Solution structure of human Brg1 bromodomain and its specific binding to acetylated histone tailsShen, W., Xu, C., Huang, W., Zhang, J., Carlson, J.E., Tu, X., Wu, J., Shi, Y.
(2007) Biochemistry 46: 2100-2110
- PubMed: 17274598
- DOI: 10.1021/bi0611208
- Primary Citation of Related Structures:
- PubMed Abstract:
Human brahma-related gene 1 (Brg1) is a core protein in human SWI/SNF chromatin-remodeling complex which regulates gene expression. Brg1 contains a bromodomain that has been shown to anchor the entire complex to promoter nucleosomes by interacting with histones that are acetylated at specific lysine residues ...
Human brahma-related gene 1 (Brg1) is a core protein in human SWI/SNF chromatin-remodeling complex which regulates gene expression. Brg1 contains a bromodomain that has been shown to anchor the entire complex to promoter nucleosomes by interacting with histones that are acetylated at specific lysine residues. The Brg1 bromodomain belongs to an important subclass of the bromodomain family for which no structural information is known. Here we report the solution structure of the Brg1 bromodomain determined by NMR. The Brg1 bromodomain conserves the left-handed, four-helix bundle topology found in other bromodomain structures. However, the alphaZ helix of Brg1 bromodomain is about 4 residues shorter relative to previously published bromodomain structures. Using NMR perturbation studies, we demonstrate the Brg1 bromodomain binds acetyllysine in the context of histone tails, with no comparable affinity for unacetylated peptides. The estimated dissociation constants (KD) for acetylated histone peptides H4-AcK8 and H4-AcK12 are 4.0 and 3.6 mM, respectively. In this study the dominant substrate was H3-AcK14 (KD approximately 1.2 mM). Mutagenesis analysis reveals several residues important for the binding specificity. Using molecular dynamics simulations, we present a model of the Brg1 bromodomain in complex with H3-AcK14 and discuss the potential interactions which provide the selectivity of the Brg1 bromodomain for histone H3-AcK14.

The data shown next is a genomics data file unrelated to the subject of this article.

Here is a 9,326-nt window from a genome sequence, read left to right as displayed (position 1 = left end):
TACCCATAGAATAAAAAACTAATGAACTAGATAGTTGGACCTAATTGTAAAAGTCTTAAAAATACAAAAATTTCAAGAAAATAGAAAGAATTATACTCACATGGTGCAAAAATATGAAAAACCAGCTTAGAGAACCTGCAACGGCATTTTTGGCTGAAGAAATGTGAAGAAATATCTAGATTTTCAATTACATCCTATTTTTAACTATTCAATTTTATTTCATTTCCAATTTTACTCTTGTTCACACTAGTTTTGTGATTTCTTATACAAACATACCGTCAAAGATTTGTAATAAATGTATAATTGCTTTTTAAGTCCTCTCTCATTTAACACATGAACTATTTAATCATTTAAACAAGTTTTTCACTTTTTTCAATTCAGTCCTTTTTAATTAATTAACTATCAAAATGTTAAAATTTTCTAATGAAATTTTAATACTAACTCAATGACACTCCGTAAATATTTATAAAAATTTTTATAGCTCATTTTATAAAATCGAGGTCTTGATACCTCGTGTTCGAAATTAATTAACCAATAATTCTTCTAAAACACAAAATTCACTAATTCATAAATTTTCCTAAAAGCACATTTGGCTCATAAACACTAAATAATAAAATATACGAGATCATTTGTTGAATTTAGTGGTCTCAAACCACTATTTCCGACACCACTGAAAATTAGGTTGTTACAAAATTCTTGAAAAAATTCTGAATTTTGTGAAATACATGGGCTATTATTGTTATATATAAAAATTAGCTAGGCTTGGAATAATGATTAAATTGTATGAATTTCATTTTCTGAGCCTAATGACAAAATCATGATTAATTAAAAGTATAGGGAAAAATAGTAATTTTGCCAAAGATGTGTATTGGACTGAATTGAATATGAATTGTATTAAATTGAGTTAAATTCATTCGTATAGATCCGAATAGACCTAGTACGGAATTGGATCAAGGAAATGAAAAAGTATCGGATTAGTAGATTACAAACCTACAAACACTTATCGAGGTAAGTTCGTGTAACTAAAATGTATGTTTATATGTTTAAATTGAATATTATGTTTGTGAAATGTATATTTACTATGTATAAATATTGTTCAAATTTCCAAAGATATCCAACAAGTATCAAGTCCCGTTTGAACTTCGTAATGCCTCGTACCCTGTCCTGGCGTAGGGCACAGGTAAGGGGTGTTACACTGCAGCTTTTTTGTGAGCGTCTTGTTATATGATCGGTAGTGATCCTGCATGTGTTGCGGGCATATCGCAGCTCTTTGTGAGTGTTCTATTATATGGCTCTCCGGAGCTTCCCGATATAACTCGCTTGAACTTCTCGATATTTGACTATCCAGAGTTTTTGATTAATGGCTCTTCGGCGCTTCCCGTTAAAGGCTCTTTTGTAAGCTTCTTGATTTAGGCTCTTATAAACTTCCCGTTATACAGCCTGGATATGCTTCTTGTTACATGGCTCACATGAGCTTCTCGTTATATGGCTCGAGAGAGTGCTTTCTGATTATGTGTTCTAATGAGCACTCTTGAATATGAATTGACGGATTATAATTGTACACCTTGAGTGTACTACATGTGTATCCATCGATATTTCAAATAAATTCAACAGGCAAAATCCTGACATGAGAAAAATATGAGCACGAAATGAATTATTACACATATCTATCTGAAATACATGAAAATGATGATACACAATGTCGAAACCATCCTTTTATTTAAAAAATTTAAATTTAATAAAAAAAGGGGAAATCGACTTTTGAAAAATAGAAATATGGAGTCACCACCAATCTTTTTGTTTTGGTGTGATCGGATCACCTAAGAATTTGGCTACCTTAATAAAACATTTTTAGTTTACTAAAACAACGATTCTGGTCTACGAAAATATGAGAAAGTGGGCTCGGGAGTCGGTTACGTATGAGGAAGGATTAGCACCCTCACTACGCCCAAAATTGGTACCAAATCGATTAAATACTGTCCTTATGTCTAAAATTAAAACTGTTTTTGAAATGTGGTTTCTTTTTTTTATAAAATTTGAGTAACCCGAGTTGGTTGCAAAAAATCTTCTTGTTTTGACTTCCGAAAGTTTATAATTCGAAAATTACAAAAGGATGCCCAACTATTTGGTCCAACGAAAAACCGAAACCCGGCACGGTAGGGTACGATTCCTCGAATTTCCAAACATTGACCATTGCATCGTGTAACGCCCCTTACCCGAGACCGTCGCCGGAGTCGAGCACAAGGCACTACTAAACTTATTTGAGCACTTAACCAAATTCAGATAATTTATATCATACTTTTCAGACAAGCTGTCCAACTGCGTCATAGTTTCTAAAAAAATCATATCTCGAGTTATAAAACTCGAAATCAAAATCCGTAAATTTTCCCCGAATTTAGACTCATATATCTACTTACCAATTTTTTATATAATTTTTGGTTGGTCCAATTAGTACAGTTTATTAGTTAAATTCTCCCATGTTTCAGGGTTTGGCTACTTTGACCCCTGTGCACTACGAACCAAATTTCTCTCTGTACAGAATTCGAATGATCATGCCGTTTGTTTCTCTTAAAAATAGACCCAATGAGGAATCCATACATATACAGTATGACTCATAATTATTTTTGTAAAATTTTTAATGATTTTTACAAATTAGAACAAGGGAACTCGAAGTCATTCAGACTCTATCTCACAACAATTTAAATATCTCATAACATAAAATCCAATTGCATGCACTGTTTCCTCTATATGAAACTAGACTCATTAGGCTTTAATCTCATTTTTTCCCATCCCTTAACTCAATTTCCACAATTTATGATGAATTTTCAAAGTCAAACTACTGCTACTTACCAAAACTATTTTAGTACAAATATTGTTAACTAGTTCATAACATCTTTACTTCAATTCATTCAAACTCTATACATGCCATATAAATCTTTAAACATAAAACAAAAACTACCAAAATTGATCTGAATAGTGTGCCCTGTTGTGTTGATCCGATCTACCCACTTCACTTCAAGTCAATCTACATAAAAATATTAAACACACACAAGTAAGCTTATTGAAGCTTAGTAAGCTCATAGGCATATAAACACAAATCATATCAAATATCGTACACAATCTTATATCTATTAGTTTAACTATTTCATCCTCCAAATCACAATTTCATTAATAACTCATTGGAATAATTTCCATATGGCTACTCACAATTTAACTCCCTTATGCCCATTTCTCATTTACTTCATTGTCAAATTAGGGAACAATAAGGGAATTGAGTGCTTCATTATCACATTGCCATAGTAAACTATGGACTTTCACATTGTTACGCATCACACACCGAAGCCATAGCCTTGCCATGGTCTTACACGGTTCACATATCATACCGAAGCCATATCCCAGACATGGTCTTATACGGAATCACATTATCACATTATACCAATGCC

School of Life Sciences, and Hefei National Laboratory for Physical Sciences at Microscale, University of Science and Technology of China, Hefei, Anhui, 230026, People's Republic of China.